When does a fad cease being a fad and become an exciting hobby? And following that line of thought, when does that compelling hobby cease to be a hobby and become an all-encompassing serious obsession?
Personally, I’m at the serious obsession stage right now today. My pipe smoking and collecting began shortly after college, in the 1960s when I came across the old Royal Cigar Store on Forsyth Street in Downtown Atlanta and actually thought I had found heaven.
The appeal of the smells, the tins, the pipes, the cigars, the men smoking both and everyone talking pipes and tobaccos hit me so hard, it was as if I had found the Court of Montezuma and someone handed me a pipe to join in the ceremony.
To make it short, the fellas in Royal Cigar in Downtown Atlanta had me at "hello." For the next several years, I stopped by Royal Cigar at every opportunity, spending money I’d earned working in grocery stores and from summer jobs with the State of Georgia survey crews.
Royal Cigar Company, Atlanta, GA (Late 60s early ’70s?)
It was as if I had found Never-Never Land. The tobacco tins were round and came with crinkly paper that reminded me of neck collars worn by medieval princes. I was, after all, a serious romantic as well, being an English Lit major.
The experienced pipe men at Royal Cigar took me through a veritable fairly land of pipes and tobaccos. They taught me how to load the pipe, light it, smoke it slowly, enjoy the pure tobacco, and most of all, how to relax and just be one with the whole process. Zen like, yes.
I also noticed that many of my college professors, especially history, philosophy and physics, all smoked pipes. And they mostly smoked Sir Walter Raleigh or Prince Albert.
But my physics professor, Dr. Neill Whitelaw, smoked mostly Revelation. That wasn’t his only tobacco. The tops of his lab shelves were lined with the old tubs: Briggs, PA, Half and Half, Barking Dog, Country Doctor, and of course, Revelation.
It was even more thrilling to learn that my physics professor was buddies with, ahem, Mr. Einstein. I often wondered what those two talked about. As for me, I could barely understand Dr. Whitelaw in plain English. That’s why after my first Whitelaw lab exam, he suggested I "drop the course immediately." I did and told him "Dr. Whitelaw, I’m headed to the English Department, where I understand what I read." Dr. Whitelaw did not suffer fools lightly.
At my graduation, however, he was one of the first to shake my hand in a congratulatory shake. "Frankly," Dr. Whitelaw said then, "I didn’t think you were going to make it." Uh, I didn’t either.
Later, in my junior year of college, I discovered Edward’s Pipe Shop of Atlanta. It was, again, love at first "hello." Over time, I purchased several of Edward’s pipes. I loved them all, especially a Canadian that I called "My Edwardian" if you get the drift of that. Edwards bulk tobaccos taught me about burleys, aromatics, Virginias.
By now, I had several pipes in my collection, and I was on what Edwards called a "steady order" list. I received a pound of tobacco monthly, which meant I could mix and match. My pipe collection had ceased to be a fad. It had become a solemn hobby. Each time I received an Edwards Catalog, I ordered another pipe.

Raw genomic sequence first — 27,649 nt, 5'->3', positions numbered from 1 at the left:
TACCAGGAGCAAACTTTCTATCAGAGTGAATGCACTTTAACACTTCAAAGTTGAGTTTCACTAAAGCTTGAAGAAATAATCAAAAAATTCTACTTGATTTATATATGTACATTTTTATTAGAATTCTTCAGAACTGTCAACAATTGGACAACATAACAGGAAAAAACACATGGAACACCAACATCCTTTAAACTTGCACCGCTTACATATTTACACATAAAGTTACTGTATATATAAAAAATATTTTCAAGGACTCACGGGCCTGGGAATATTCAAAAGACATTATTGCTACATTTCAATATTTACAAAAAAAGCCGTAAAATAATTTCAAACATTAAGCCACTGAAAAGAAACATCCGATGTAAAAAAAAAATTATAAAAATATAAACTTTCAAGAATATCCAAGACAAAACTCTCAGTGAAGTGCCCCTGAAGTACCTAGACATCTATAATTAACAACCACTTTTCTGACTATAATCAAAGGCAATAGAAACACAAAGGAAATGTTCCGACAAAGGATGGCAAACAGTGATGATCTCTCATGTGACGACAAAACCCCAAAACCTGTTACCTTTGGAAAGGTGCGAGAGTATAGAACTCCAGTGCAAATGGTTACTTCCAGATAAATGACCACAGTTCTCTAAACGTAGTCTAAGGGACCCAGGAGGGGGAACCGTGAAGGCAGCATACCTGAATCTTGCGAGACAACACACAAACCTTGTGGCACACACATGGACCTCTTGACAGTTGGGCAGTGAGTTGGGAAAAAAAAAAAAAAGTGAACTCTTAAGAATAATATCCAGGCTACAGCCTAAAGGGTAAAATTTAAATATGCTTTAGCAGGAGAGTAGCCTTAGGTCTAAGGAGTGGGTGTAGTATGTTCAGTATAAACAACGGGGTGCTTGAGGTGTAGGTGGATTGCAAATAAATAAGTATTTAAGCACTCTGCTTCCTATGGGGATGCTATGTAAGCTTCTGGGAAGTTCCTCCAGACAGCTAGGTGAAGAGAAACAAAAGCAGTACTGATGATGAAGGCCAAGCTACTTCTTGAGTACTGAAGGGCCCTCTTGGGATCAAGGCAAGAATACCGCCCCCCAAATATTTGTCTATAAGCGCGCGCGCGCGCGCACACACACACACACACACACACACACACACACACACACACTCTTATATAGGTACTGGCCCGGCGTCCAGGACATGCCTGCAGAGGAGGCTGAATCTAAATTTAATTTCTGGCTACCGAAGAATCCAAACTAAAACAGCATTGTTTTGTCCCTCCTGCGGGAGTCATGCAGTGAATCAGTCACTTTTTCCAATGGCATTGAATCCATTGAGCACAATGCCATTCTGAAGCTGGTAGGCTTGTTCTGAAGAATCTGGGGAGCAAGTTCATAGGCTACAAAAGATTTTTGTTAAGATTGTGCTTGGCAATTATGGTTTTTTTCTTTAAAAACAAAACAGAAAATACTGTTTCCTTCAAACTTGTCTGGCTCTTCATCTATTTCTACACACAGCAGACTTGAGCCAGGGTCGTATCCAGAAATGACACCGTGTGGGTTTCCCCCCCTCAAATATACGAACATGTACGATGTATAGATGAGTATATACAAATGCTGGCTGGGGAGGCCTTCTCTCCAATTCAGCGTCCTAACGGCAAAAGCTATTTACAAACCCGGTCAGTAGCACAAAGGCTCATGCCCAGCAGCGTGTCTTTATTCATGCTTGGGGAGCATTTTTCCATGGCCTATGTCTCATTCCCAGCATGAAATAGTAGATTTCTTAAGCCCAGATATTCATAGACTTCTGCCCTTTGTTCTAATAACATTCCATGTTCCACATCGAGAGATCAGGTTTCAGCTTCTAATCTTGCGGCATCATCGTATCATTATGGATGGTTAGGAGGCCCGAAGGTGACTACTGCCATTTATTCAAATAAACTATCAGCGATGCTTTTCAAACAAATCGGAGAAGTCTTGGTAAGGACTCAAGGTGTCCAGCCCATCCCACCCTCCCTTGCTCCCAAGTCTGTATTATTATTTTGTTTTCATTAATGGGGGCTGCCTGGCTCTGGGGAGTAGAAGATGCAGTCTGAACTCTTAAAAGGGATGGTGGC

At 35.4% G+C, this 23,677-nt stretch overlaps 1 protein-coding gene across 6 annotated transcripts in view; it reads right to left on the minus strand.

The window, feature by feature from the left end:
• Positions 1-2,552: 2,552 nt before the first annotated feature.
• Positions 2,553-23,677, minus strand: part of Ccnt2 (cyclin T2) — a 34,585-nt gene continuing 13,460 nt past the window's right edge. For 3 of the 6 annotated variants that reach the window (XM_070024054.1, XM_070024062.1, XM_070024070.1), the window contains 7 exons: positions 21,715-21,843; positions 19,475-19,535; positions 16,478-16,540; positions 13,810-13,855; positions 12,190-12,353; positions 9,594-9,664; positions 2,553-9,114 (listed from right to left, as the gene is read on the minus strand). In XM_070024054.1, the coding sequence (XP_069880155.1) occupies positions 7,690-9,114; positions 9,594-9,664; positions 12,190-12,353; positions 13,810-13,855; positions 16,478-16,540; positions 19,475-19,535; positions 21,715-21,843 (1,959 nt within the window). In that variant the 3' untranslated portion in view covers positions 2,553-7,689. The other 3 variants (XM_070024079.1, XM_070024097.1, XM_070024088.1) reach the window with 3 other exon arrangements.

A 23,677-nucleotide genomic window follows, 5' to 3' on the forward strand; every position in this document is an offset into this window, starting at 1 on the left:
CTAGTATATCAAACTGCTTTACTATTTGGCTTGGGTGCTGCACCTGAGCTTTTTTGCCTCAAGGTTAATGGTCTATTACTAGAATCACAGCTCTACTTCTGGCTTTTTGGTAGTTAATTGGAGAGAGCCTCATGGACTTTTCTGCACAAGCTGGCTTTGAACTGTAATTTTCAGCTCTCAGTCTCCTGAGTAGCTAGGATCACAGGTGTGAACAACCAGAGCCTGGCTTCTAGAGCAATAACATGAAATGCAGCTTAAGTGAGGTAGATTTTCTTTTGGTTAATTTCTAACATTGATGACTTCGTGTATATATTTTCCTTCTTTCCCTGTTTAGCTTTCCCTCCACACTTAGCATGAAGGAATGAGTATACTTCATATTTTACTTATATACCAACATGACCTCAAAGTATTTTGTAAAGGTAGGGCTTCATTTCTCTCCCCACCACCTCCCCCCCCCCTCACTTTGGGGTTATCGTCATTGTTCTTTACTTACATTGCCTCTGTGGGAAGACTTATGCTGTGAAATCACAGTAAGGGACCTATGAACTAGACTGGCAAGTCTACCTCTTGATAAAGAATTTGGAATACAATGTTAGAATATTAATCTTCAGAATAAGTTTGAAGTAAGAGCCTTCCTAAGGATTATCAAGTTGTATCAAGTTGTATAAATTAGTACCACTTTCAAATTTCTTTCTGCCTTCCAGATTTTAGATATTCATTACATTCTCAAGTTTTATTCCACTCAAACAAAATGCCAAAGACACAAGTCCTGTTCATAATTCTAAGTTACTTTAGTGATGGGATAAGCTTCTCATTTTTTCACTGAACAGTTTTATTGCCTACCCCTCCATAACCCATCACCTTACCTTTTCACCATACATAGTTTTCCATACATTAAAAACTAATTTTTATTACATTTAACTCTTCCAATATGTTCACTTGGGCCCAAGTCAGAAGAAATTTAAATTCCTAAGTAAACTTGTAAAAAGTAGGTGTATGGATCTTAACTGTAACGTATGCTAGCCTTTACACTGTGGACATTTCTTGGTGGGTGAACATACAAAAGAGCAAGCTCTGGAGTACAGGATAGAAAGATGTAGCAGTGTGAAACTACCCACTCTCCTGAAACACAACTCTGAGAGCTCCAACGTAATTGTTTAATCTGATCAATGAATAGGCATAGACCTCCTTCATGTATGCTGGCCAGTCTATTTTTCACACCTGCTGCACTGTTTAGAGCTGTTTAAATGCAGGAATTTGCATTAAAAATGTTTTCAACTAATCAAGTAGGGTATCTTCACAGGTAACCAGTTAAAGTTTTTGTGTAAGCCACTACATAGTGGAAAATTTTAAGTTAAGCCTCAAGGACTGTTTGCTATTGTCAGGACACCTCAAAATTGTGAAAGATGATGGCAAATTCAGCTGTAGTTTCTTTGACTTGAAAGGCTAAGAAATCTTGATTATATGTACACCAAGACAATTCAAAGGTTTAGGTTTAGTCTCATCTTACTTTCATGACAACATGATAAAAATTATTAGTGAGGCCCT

By the time I was the editor of a small daily newspaper, my pipe smoking had reached another level. Instead of a pound a month, I was smoking close to a pound a week!
Those were the days when you could smoke anywhere you pleased. There were few anti-smoking zealots at the time.
So, I had a pipe clenched between my teeth most of the day. I tried not to smoke my pipe in my sleep (apologies to Mr. Twain).
Also by this time, my pipe collection had exceeded some 30 briars and meerschaums. One of the meers was given to me by a college classmate, who said it was "old and no good." I still smoke it today!
And, by the way, all of those pipes purchased in the 1960s have their own little place in my pipe racks today, with the exception of one of my beloved Edwards, which I foolishly traded away at a pipe show. I have regretted that deal ever since.
Yes, I know every pipe I have ever purchased. I can recall the time and place. I have refrained from naming all of them, with the exception of a claw-meer, which is the Jeff Davis (this has nothing to do with politics or wars; Davis, president of the Confederacy, smoked a claw-meer).
I have named another my Shelby Foote (the famed Southern author, whom I knew and interviewed several times); the William Faulkner (whom I did not know, but have read and admire); the JRR Tolkien and the C.S. Lewis (for obvious reasons).
At some point, my hobby, no longer a fad, switched gears and became a serious obsession, a movement of its own, an avalanche of emotion, feeling, desire and need.
I admit it. Pipes and their lure have besotted me, taken over my very being. I am incurable at this point, I fear. Yes, this is an expensive hobby and an even more costly obsession. So are alpine skiing, climbing mountains, flying, scuba diving, fly-fishing, cars and stamps.
But at this stage, I don’t know what I would do with a day without being able to see, to hold, to cherish my pipes and the fine tobaccos I put in them.
Note: I define fine tobaccos as any tobacco that I choose to smoke, be it Codger Blend, a Match Blend of the Codgers, the latest from Mr. Pease, Cornell & Diehl, or any of PipeMagazine’s excellent sponsors.
Frankly, I have tried just about all varieties (of course that is unabashedly hyperbole; no one could smoke all the fine tobacco blends out today; but, god knows, I have tried, I have tried).
My pipes are a part of who I am. There, I’ve said it and it is the truth. I shall go to my grave holding one of my pipes in my hand, filled with tobacco, and hoping that St. Peter has a match at the other end.